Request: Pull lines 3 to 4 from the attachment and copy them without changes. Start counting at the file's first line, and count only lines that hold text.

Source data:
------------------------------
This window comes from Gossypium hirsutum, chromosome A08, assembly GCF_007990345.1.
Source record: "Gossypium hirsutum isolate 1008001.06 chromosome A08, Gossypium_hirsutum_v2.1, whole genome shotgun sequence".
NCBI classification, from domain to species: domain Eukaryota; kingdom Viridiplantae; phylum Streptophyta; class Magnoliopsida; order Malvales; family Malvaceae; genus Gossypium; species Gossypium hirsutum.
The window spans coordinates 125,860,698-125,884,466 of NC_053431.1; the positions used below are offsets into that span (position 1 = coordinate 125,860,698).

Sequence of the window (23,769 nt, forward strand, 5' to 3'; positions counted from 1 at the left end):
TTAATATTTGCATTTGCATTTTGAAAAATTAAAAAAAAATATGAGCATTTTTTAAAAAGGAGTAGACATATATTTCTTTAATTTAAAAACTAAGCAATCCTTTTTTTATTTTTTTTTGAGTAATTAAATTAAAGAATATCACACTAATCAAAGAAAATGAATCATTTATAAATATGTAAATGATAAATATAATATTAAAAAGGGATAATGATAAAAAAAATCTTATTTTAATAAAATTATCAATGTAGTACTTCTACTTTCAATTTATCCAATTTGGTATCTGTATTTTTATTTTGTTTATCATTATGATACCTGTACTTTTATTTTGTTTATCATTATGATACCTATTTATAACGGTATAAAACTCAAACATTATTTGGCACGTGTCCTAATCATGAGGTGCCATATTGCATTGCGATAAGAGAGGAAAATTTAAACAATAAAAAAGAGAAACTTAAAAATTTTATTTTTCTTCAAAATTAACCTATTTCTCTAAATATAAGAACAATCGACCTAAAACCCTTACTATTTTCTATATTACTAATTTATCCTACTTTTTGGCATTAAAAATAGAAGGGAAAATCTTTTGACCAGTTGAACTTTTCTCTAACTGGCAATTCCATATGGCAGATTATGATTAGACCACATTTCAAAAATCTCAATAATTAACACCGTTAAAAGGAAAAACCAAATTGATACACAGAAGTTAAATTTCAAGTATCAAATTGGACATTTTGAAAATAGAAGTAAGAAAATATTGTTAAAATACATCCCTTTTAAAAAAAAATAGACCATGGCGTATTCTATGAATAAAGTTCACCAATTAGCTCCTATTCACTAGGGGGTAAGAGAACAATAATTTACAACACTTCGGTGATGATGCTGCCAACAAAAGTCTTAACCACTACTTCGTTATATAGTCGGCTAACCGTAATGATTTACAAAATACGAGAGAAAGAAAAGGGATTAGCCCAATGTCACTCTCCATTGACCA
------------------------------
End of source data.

NCBI classification, from domain to species: domain Eukaryota; kingdom Viridiplantae; phylum Streptophyta; class Magnoliopsida; order Malvales; family Malvaceae; genus Gossypium; species Gossypium hirsutum.
The window spans coordinates 125,860,698-125,884,466 of NC_053431.1; the positions used below are offsets into that span (position 1 = coordinate 125,860,698).